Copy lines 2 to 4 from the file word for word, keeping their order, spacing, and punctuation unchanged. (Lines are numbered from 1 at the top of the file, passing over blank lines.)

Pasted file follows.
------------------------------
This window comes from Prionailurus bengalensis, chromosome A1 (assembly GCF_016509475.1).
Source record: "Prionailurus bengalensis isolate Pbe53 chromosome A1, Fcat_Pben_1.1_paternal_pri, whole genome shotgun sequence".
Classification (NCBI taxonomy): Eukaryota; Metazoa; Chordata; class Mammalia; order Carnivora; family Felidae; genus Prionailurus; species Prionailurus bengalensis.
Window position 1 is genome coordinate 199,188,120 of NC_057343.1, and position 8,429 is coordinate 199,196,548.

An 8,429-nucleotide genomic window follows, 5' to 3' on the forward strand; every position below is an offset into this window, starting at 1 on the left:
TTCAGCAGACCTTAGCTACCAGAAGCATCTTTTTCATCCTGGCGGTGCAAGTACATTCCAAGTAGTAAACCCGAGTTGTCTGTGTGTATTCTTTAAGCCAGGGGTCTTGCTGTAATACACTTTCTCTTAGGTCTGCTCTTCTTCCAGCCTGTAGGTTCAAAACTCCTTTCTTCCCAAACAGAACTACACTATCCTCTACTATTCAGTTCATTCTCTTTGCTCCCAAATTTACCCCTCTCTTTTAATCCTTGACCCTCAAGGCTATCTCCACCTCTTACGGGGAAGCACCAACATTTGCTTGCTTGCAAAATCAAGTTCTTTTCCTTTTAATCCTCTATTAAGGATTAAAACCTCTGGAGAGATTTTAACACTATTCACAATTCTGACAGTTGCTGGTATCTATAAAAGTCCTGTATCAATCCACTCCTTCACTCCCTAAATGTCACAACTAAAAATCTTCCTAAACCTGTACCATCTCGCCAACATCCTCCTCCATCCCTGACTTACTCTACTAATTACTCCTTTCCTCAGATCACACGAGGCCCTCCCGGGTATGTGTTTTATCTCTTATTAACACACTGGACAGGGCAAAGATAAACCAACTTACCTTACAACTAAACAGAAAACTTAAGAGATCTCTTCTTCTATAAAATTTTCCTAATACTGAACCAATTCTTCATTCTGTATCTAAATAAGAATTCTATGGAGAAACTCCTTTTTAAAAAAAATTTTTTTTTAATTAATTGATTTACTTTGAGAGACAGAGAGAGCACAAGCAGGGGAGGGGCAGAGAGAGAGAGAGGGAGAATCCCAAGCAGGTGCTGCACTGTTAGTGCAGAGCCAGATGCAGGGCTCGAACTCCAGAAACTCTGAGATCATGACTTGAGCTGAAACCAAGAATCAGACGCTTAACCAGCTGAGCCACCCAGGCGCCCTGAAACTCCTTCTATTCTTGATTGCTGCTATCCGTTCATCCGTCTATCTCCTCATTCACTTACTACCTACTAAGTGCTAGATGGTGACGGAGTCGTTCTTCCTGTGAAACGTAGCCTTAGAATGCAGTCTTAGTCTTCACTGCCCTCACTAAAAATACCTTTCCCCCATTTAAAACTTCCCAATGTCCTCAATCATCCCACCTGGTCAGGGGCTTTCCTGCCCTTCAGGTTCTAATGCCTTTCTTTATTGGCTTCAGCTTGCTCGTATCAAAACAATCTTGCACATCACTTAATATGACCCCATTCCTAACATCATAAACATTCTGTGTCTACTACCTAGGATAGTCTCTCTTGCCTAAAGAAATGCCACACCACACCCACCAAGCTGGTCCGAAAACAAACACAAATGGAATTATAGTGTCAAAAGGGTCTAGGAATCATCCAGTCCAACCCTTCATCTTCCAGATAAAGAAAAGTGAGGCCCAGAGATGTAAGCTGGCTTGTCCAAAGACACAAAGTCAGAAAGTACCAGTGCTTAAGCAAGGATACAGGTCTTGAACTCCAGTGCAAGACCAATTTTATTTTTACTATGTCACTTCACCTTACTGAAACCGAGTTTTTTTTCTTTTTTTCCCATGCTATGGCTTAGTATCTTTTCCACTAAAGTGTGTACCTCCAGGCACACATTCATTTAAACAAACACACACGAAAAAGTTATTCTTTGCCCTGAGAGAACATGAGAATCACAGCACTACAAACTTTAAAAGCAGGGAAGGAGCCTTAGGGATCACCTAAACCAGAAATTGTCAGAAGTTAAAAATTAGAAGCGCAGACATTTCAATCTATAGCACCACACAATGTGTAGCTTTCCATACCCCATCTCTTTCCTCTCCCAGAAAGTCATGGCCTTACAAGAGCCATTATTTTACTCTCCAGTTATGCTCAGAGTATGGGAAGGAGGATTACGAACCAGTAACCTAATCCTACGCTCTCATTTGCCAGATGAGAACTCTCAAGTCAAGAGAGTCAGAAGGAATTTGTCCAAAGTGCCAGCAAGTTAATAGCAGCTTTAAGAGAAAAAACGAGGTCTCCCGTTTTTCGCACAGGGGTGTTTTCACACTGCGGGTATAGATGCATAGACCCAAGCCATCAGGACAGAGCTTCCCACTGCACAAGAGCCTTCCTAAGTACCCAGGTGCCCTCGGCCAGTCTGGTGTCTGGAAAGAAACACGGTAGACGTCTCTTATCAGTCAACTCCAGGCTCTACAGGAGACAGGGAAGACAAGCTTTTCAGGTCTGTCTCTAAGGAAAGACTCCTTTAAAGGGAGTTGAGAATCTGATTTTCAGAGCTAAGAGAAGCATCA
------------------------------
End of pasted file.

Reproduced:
Source record: "Prionailurus bengalensis isolate Pbe53 chromosome A1, Fcat_Pben_1.1_paternal_pri, whole genome shotgun sequence".
Classification (NCBI taxonomy): Eukaryota; Metazoa; Chordata; class Mammalia; order Carnivora; family Felidae; genus Prionailurus; species Prionailurus bengalensis.
Window position 1 is genome coordinate 199,188,120 of NC_057343.1, and position 8,429 is coordinate 199,196,548.